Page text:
23 May 2020

Introduction

In 1964, a single appearance on TV talent show Opportunity Knocks made ‘Parrotface’ comedian Freddie Davies famous overnight. Spectacular success followed, stars such as Judy Garland, Cliff Richard, even Cary Grant, were fans…
But when it all began to slip in the 1980s, Freddie became a producer and then forged yet another career as a serious actor. He appeared to great acclaim in a Royal Shakespeare Company production of The Secret Garden and cult film Funny Bones – alongside Lee Evans and Jerry Lewis – based on tales of Freddie’s music hall comic grandfather Jack Herbert. Now he has come full circle, delighting audiences again as Samuel Tweet in theatres up and down the land.
Fifty years on from his television debut, Freddie finally tells his own story, revealing for the first time the tragedy behind his early days in Salford and a family secret that rocked his world. He paints a vivid and hilarious picture of a gruelling apprenticeship in the Northern clubs – revealing how ‘Parrotface’ spluttered into life.
With a foreword by legendary comic Ken Dodd, this unique autobiography is a poignant and hilarious evocation of a vanished world, offering insights into the art of stand-up and a richly nostalgic treat for comedy connoisseurs.
- See more at: http://www.scratchingshedpublishing.com/products-page/#sthash.dSNj10mK.dpuf
In 1964, a single appearance on TV talent show Opportunity Knocks made ‘Parrotface’ comedian Freddie Davies famous overnight. Spectacular success followed, stars such as Judy Garland, Cliff Richard, even Cary Grant, were fans…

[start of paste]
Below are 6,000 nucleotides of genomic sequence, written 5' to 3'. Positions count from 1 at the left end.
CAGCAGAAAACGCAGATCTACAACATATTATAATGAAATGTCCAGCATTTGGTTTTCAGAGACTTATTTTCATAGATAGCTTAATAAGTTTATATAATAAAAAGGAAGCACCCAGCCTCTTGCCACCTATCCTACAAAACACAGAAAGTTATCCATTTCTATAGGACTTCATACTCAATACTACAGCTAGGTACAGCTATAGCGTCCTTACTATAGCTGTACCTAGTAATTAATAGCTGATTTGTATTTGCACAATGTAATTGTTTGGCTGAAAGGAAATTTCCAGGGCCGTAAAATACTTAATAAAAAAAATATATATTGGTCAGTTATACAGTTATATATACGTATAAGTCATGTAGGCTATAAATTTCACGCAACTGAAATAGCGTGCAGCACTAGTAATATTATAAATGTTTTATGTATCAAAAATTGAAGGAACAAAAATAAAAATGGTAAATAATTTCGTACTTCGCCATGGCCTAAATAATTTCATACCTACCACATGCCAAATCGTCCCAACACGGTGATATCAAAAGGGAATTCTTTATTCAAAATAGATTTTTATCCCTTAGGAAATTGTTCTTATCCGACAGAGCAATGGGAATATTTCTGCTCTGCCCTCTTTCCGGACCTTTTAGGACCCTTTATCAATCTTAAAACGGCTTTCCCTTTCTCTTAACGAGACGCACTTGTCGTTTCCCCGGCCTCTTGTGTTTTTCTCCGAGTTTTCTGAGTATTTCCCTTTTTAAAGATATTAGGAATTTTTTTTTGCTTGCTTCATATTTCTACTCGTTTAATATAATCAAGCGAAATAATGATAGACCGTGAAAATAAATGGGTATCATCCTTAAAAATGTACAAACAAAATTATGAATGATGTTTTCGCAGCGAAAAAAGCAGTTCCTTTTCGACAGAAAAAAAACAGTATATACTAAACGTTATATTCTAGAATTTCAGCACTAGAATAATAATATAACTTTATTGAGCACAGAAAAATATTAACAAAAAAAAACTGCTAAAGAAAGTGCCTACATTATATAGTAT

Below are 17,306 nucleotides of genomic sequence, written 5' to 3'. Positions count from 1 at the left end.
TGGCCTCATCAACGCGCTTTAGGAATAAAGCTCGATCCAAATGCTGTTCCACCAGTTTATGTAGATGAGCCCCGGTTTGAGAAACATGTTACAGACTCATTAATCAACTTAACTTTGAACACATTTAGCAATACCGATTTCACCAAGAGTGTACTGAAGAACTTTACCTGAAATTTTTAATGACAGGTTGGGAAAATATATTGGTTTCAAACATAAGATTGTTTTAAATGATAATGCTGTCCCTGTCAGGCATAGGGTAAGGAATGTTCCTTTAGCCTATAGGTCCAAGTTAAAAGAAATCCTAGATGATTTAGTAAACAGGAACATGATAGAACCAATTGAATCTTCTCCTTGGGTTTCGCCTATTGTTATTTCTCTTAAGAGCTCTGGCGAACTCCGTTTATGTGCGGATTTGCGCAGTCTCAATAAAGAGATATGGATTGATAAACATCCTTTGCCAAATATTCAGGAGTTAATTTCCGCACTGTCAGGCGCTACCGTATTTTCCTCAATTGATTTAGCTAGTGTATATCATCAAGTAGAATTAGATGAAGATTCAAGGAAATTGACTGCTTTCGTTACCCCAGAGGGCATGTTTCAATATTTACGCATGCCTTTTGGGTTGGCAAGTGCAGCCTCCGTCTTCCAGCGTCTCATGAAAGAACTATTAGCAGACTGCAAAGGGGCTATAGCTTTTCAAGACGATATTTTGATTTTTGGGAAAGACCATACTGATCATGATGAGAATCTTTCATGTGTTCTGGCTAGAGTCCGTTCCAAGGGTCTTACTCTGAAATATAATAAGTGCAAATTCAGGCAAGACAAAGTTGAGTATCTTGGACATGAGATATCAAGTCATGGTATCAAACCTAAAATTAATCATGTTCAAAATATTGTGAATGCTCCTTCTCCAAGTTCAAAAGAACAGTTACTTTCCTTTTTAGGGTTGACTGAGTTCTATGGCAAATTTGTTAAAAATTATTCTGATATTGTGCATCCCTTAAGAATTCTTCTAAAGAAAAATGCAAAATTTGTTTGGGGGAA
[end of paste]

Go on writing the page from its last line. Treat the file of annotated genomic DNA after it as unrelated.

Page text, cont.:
But when it all began to slip in the 1980s, Freddie became a producer and then forged yet another career as a serious actor. He appeared to great acclaim in a Royal Shakespeare Company production of The Secret Garden and cult film Funny Bones – alongside Lee Evans and Jerry Lewis – based on tales of Freddie’s music hall comic grandfather Jack Herbert. Now he has come full circle, delighting audiences again as Samuel Tweet in theatres up and down the land.
Fifty years on from his television debut, Freddie finally tells his own story, revealing for the first time the tragedy behind his early days in Salford and a family secret that rocked his world. He paints a vivid and hilarious picture of a gruelling apprenticeship in the Northern clubs – revealing how ‘Parrotface’ spluttered into life.
With a foreword by legendary comic Ken Dodd, this unique autobiography is a poignant and hilarious evocation of a vanished world, offering insights into the art of stand-up and a richly nostalgic treat for comedy connoisseurs.
- See more at: http://www.scratchingshedpublishing.com/products-page/#sthash.dSNj10mK.dpuf
In 1964, a single appearance on TV talent show Opportunity Knocks made ‘Parrotface’ comedian Freddie Davies famous overnight. Spectacular success followed, stars such as Judy Garland, Cliff Richard, even Cary Grant, were fans…